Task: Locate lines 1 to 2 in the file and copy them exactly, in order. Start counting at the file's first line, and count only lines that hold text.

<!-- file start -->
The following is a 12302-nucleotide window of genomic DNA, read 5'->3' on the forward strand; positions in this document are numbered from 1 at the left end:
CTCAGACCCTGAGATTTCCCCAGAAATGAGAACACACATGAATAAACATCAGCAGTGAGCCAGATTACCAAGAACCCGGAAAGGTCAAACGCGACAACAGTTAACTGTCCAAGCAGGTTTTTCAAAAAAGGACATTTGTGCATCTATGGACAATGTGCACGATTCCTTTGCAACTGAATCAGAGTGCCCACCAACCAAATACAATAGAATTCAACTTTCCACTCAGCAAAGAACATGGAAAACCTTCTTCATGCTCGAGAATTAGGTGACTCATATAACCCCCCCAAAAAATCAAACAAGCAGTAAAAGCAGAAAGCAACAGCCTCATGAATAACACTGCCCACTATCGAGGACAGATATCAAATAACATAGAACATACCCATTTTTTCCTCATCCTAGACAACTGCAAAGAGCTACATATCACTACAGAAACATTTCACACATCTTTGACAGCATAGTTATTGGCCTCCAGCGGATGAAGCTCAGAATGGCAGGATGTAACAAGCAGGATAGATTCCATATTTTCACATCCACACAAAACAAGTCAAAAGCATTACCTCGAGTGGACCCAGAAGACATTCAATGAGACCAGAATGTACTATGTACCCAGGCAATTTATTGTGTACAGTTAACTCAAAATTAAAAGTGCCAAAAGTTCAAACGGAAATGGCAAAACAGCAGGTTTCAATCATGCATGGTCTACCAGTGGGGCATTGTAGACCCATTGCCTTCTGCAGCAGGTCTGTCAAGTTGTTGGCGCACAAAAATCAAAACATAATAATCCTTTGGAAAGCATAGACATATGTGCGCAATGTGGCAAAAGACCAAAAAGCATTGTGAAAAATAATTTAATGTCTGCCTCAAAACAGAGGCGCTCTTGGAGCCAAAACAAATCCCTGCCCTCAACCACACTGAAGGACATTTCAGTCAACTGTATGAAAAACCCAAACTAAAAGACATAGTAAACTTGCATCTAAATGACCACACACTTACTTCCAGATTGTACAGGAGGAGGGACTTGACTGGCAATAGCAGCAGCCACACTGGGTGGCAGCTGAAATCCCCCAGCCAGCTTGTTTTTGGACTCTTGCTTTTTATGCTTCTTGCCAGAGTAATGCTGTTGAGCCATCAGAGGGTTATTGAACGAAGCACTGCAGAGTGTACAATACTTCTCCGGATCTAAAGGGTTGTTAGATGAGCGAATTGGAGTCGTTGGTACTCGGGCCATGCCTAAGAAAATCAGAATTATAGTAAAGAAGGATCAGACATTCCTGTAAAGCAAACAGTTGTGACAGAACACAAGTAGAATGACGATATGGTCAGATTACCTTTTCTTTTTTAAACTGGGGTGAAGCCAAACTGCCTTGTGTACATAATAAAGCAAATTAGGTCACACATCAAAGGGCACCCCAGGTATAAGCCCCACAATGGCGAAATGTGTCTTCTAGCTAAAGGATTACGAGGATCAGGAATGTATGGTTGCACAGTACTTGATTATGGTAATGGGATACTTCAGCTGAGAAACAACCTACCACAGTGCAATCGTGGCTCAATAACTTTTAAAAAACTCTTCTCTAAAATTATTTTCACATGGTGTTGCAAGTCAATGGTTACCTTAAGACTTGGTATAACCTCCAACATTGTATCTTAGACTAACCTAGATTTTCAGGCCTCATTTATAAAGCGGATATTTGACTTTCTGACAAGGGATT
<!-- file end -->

The following is a 12302-nucleotide window of genomic DNA, read 5'->3' on the forward strand; positions in this document are numbered from 1 at the left end:
CTCAGACCCTGAGATTTCCCCAGAAATGAGAACACACATGAATAAACATCAGCAGTGAGCCAGATTACCAAGAACCCGGAAAGGTCAAACGCGACAACAGTTAACTGTCCAAGCAGGTTTTTCAAAAAAGGACATTTGTGCATCTATGGACAATGTGCACGATTCCTTTGCAACTGAATCAGAGTGCCCACCAACCAAATACAATAGAATTCAACTTTCCACTCAGCAAAGAACATGGAAAACCTTCTTCATGCTCGAGAATTAGGTGACTCATATAACCCCCCCAAAAAATCAAACAAGCAGTAAAAGCAGAAAGCAACAGCCTCATGAATAACACTGCCCACTATCGAGGACAGATATCAAATAACATAGAACATACCCATTTTTTCCTCATCCTAGACAACTGCAAAGAGCTACATATCACTACAGAAACATTTCACACATCTTTGACAGCATAGTTATTGGCCTCCAGCGGATGAAGCTCAGAATGGCAGGATGTAACAAGCAGGATAGATTCCATATTTTCACATCCACACAAAACAAGTCAAAAGCATTACCTCGAGTGGACCCAGAAGACATTCAATGAGACCAGAATGTACTATGTACCCAGGCAATTTATTGTGTACAGTTAACTCAAAATTAAAAGTGCCAAAAGTTCAAACGGAAATGGCAAAACAGCAGGTTTCAATCATGCATGGTCTACCAGTGGGGCATTGTAGACCCATTGCCTTCTGCAGCAGGTCTGTCAAGTTGTTGGCGCACAAAAATCAAAACATAATAATCCTTTGGAAAGCATAGACATATGTGCGCAATGTGGCAAAAGACCAAAAAGCATTGTGAAAAATAATTTAATGTCTGCCTCAAAACAGAGGCGCTCTTGGAGCCAAAACAAATCCCTGCCCTCAACCACACTGAAGGACATTTCAGTCAACTGTATGAAAAACCCAAACTAAAAGACATAGTAAACTTGCATCTAAATGACCACACACTTACTTCCAGATTGTACAGGAGGAGGGACTTGACTGGCAATAGCAGCAGCCACACTGGGTGGCAGCTGAAATCCCCCAGCCAGCTTGTTTTTGGACTCTTGCTTTTTATGCTTCTTGCCAGAGTAATGCTGTTGAGCCATCAGAGGGTTATTGAACGAAGCACTGCAGAGTGTACAATACTTCTCCGGATCTAAAGGGTTGTTAGATGAGCGAATTGGAGTCGTTGGTACTCGGGCCATGCCTAAGAAAATCAGAATTATAGTAAAGAAGGATCAGACATTCCTGTAAAGCAAACAGTTGTGACAGAACACAAGTAGAATGACGATATGGTCAGATTACCTTTTCTTTTTTAAACTGGGGTGAAGCCAAACTGCCTTGTGTACATAATAAAGCAAATTAGGTCACACATCAAAGGGCACCCCAGGTATAAGCCCCACAATGGCGAAATGTGTCTTCTAGCTAAAGGATTACGAGGATCAGGAATGTATGGTTGCACAGTACTTGATTATGGTAATGGGATACTTCAGCTGAGAAACAACCTACCACAGTGCAATCGTGGCTCAATAACTTTTAAAAAACTCTTCTCTAAAATTATTTTCACATGGTGTTGCAAGTCAATGGTTACCTTAAGACTTGGTATAACCTCCAACATTGTATCTTAGACTAACCTAGATTTTCAGGCCTCATTTATAAAGCGGATATTTGACTTTCTGACAAGGGATT